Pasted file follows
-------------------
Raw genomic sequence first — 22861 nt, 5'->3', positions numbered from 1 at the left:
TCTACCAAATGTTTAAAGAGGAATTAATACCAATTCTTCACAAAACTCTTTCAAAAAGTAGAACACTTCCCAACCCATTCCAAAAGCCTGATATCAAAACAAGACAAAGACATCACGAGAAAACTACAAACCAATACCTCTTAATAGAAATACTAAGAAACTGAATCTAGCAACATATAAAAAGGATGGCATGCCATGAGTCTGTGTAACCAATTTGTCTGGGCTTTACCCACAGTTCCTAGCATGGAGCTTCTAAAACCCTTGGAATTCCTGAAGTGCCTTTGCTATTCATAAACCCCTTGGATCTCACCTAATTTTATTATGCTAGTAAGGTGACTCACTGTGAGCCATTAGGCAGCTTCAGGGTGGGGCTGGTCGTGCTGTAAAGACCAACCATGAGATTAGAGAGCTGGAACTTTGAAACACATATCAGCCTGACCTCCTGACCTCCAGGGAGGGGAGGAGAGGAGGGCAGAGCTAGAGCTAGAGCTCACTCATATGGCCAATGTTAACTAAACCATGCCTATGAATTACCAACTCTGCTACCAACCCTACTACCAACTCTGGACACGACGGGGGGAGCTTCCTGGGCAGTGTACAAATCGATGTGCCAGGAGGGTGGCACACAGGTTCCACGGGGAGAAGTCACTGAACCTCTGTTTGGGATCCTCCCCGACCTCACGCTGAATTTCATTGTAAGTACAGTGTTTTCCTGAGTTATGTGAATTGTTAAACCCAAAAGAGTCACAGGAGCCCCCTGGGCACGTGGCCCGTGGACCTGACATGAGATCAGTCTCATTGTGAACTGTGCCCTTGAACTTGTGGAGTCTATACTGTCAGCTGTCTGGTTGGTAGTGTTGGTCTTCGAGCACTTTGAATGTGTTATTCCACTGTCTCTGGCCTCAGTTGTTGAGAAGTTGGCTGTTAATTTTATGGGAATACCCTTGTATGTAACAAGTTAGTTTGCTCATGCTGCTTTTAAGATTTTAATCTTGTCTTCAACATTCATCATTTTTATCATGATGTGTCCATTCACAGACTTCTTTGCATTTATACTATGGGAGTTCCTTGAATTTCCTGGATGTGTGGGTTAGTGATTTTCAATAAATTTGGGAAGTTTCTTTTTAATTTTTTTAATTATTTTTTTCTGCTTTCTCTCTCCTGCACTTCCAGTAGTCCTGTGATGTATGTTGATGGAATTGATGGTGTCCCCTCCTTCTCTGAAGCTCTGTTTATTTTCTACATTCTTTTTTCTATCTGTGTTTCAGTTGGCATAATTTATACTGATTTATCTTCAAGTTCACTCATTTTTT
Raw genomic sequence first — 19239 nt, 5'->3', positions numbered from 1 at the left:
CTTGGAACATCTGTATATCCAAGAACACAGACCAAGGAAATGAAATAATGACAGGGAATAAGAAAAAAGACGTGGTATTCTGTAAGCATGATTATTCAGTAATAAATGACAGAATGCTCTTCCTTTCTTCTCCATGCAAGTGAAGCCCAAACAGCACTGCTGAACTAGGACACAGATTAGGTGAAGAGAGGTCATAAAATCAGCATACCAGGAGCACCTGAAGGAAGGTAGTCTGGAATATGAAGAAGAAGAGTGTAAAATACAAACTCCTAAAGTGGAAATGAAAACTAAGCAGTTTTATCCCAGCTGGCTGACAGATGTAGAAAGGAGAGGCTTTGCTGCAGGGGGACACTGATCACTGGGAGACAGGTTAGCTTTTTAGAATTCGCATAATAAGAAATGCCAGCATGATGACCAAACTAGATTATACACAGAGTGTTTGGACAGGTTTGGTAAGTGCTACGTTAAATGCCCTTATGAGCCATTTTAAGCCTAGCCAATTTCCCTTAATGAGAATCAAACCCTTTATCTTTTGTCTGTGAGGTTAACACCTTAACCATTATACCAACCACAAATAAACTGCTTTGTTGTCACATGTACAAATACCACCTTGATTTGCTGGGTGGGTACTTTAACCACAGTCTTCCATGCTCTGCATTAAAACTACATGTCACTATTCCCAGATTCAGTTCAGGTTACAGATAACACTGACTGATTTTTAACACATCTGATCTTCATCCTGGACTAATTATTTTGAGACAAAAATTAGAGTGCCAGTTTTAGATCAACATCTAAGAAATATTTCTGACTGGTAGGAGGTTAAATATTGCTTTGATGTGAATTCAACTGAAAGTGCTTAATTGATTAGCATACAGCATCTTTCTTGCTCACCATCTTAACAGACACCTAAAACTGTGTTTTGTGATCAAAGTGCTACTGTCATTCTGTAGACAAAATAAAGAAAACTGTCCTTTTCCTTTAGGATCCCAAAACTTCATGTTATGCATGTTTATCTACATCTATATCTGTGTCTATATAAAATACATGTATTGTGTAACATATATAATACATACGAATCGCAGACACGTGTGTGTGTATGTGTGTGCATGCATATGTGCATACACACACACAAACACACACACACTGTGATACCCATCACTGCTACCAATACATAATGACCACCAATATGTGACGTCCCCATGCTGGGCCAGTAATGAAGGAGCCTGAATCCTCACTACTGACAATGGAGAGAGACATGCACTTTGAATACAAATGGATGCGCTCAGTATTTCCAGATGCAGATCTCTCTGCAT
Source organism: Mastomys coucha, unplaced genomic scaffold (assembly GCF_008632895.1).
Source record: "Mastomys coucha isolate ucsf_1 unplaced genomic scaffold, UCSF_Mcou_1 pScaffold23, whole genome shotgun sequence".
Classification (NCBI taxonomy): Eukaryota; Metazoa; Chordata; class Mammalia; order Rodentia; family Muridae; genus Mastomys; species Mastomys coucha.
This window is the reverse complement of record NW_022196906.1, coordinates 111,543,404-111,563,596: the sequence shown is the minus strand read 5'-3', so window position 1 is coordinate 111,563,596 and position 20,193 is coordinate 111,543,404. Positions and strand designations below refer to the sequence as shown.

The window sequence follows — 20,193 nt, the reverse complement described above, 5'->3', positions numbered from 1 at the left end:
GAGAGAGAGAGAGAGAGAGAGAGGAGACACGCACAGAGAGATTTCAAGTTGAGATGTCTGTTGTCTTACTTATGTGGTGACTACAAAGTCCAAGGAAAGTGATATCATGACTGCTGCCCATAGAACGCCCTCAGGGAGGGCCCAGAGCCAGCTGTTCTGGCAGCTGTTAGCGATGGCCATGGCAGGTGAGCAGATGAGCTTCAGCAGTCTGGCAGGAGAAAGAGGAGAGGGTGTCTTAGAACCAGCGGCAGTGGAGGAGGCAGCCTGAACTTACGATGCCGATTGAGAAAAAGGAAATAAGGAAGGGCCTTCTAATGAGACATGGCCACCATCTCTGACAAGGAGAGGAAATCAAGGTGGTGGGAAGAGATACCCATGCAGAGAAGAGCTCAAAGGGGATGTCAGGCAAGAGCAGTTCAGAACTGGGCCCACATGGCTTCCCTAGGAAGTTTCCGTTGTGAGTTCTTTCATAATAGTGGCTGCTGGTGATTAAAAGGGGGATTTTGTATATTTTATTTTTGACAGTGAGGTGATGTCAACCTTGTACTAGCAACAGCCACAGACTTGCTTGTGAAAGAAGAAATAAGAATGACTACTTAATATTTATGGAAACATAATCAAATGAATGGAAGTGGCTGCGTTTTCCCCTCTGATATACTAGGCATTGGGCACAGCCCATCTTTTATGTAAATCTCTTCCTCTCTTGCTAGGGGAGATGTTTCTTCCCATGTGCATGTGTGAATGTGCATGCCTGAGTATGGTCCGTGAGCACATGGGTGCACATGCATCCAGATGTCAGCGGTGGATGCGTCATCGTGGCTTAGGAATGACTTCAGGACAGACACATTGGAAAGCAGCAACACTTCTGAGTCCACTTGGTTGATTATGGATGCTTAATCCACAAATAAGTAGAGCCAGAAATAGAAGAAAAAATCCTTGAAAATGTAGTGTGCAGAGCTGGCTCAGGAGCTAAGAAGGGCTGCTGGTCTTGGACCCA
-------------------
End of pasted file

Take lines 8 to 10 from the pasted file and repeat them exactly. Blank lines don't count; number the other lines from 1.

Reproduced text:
This window is the reverse complement of record NW_022196906.1, coordinates 111,543,404-111,563,596: the sequence shown is the minus strand read 5'-3', so window position 1 is coordinate 111,563,596 and position 20,193 is coordinate 111,543,404. Positions and strand designations below refer to the sequence as shown.

The window sequence follows — 20,193 nt, the reverse complement described above, 5'->3', positions numbered from 1 at the left end:
GAGAGAGAGAGAGAGAGAGAGAGGAGACACGCACAGAGAGATTTCAAGTTGAGATGTCTGTTGTCTTACTTATGTGGTGACTACAAAGTCCAAGGAAAGTGATATCATGACTGCTGCCCATAGAACGCCCTCAGGGAGGGCCCAGAGCCAGCTGTTCTGGCAGCTGTTAGCGATGGCCATGGCAGGTGAGCAGATGAGCTTCAGCAGTCTGGCAGGAGAAAGAGGAGAGGGTGTCTTAGAACCAGCGGCAGTGGAGGAGGCAGCCTGAACTTACGATGCCGATTGAGAAAAAGGAAATAAGGAAGGGCCTTCTAATGAGACATGGCCACCATCTCTGACAAGGAGAGGAAATCAAGGTGGTGGGAAGAGATACCCATGCAGAGAAGAGCTCAAAGGGGATGTCAGGCAAGAGCAGTTCAGAACTGGGCCCACATGGCTTCCCTAGGAAGTTTCCGTTGTGAGTTCTTTCATAATAGTGGCTGCTGGTGATTAAAAGGGGGATTTTGTATATTTTATTTTTGACAGTGAGGTGATGTCAACCTTGTACTAGCAACAGCCACAGACTTGCTTGTGAAAGAAGAAATAAGAATGACTACTTAATATTTATGGAAACATAATCAAATGAATGGAAGTGGCTGCGTTTTCCCCTCTGATATACTAGGCATTGGGCACAGCCCATCTTTTATGTAAATCTCTTCCTCTCTTGCTAGGGGAGATGTTTCTTCCCATGTGCATGTGTGAATGTGCATGCCTGAGTATGGTCCGTGAGCACATGGGTGCACATGCATCCAGATGTCAGCGGTGGATGCGTCATCGTGGCTTAGGAATGACTTCAGGACAGACACATTGGAAAGCAGCAACACTTCTGAGTCCACTTGGTTGATTATGGATGCTTAATCCACAAATAAGTAGAGCCAGAAATAGAAGAAAAAATCCTTGAAAATGTAGTGTGCAGAGCTGGCTCAGGAGCTAAGAAGGGCTGCTGGTCTTGGACCCA